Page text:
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I will miss the perfectly imperfect epic series ‘Game of Thrones’

A still from HBO’s final episode of “Game of Thrones.”

This had to happen, and while the final season of “Game of Thrones” did unfurl too quickly, methinks that critics of the final season are more upset over the fact that the series is over than over anything else.

I believe that I have yet to post a word about the now-concluded long-running HBO series “Game of Thrones,” but I’ve been watching it for years now. I was a holdout for the first four seasons, but then, because of all of the buzz, I caught those seasons on DVD, and then started watching each subsequent season as it aired (via HBO streaming).

I’m not sure why so many fans say they hate season eight.

Yes, the eighth and final season does have a pacing problem. That is, the first several seasons unfold gradually and leisurely, perhaps even too slowly for some, but they solidly establish the characters and fairly carefully chronicle the events.

Things start to pick up the pace in season seven, and then season eight, it’s true, could give you whiplash. Season eight is a bit of (OK, maybe a lot of) Wham, bam, thank you, ma’am!

I would love more of it to have been fleshed out, such as Dany’s (Daenerys Targaryen’s) turn to the dark side. There were signs of that possibility pretty much all along, but in season eight, she careens toward the dark side to the point that almost overnight she essentially resembles a medieval she-Hitler.

And, of course, there are logical inconsistencies in season eight. The second felled dragon is shot down by Team Lannister with ease, not with one ginormous arrow, or two, but (if memory serves) with three, yet the third and last surviving dragon, Dany’s favorite, Drogon, apparently can’t be shot down when Dany makes her assault on King’s Landing, and this isn’t explained.

And when Drogon climactically melts the Iron Throne in a fit of sorrow and rage in the final episode, it’s as though Drogon knows that it was her quest for this throne that ultimately killed his “mother” Dany. Have we really anthropomorphized a giant reptile? (True, once we accept the existence of fire-breathing dragons, then we can’t be too picky with logic, but still…)

On another note, I don’t know that illegitimate Queen Cersei Lannister’s death (in episode seven of season eight) is satisfying enough — it seems undeservedly quick for her, given all of the pain and suffering that she has caused others — but the fate of the other characters by the end of season eight seem more or less logical and fair.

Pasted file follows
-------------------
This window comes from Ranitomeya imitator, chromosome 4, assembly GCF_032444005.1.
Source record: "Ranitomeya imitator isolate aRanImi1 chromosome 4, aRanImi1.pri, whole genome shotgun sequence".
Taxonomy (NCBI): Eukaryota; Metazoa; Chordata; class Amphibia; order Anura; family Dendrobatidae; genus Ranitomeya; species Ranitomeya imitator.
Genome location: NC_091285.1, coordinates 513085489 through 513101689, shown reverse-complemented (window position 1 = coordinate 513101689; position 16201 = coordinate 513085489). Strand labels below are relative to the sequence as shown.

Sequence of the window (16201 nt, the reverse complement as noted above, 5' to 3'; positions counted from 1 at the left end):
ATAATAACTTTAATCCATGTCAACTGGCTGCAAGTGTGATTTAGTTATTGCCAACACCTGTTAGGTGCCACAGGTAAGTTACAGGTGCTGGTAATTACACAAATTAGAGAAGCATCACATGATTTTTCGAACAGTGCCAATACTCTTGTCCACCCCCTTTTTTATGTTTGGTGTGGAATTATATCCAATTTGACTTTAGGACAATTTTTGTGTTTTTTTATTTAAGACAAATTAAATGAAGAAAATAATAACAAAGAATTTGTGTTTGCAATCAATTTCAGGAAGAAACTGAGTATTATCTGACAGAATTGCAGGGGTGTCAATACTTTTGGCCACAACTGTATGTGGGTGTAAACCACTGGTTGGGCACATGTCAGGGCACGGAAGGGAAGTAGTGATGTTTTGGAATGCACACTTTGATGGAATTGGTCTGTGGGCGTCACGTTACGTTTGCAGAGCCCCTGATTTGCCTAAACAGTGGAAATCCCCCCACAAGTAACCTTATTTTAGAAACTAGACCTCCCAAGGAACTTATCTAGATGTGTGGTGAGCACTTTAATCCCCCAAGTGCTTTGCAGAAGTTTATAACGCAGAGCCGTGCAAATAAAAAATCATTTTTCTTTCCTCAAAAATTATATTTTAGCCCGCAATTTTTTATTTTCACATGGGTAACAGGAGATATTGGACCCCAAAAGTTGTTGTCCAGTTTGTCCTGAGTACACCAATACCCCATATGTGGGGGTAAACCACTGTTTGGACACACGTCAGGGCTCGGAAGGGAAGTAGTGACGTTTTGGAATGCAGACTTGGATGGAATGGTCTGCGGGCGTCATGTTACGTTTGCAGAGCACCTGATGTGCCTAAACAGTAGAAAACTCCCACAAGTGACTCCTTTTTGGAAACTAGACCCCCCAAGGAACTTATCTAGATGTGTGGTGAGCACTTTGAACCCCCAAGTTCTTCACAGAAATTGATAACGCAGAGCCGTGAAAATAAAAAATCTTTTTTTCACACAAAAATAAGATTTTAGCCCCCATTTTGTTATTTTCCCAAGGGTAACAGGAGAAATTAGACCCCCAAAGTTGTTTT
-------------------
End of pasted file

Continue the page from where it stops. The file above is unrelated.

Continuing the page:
I’m fine with Dany’s death. The way that she was going, she had to be eliminated, and she was so deluded that it’s not too inconsistent with her character that she apparently didn’t think that Jon Snow might skewer her. (On that note, it’s interesting that even raging fire couldn’t harm Dany, but a rather simple dagger could…)

Yes, Jon got screwed out of his monarchical birthright (and exiled [although exile seems to suit him]), but because the whole concept of monarchical birthright is eliminated by the (surviving…) heads of the houses of Westeros by the end of the final episode of the show, that takes at least some of the sting out of Snow’s screwing. (And we can acknowledge that “the wheel” finally has been “broken,” albeit not at all in the way that Dany had envisioned it would be.)

It had occurred to me that Bran Stark (the too-repeated moniker “Bran the Broken” makes me cringe; have the disability-rights folks said anything about this?) might end up as the king, and I’m fine with that choice, perhaps especially because that choice was made, more or less, democratically. (That is, it was made by the heads of the houses, not by the common people, which Sam Tarly suggests should be the case but then is promptly ridiculed by his aristocratic peers, even our heroine Sansa Stark.)

I only wish that Bran had been more developed before he was named king. He was fairly developed for several seasons (as much as you can develop a mystic with magical powers, anyway), but then he just faded into the background, and in season eight he returns, but he’s pretty much all cipher, which can wear on the nerves.

The problems with seasons seven and eight — mostly, their fast, let’s-get-this-over-with-and-wrapped-up-already pace — apparently stem from the fact that the showrunners probably should have waited until “Game of Thrones” creator George R. R. Martin had finished all of his books before they began the television series at all.

I mean, Martin doesn’t appear to me to be the picture of great health; all along there has been no guarantee that he’d even live to finish writing and releasing the full series of books, so, it seems to me, starting the television series before the book series was finished was quite risky.

But for all of its flaws, big and nitpicky, what a ride “Game of Thrones” has been! I don’t think that there has been anything on television before it, and I don’t think that we’re likely to see its equal anytime soon. (And spin-offs usually don’t equal their original material, do they?)

“Thrones” not only was a television show, but it became intertwined with American culture. (In my personal vernacular I even use “Game of Thrones” as a verb, meaning to work behind the scenes to try to influence an outcome, usually when you can’t operate in the open, for political reasons.)

An example of how “Thrones” intertwined with American culture is how the objectification and sexual mistreatment of women in the first few seasons was roundly criticized, and in later seasons was curtailed. (Coincidence? I think not; over the years there definitely was a synergy between the show’s creators and the show’s audience.)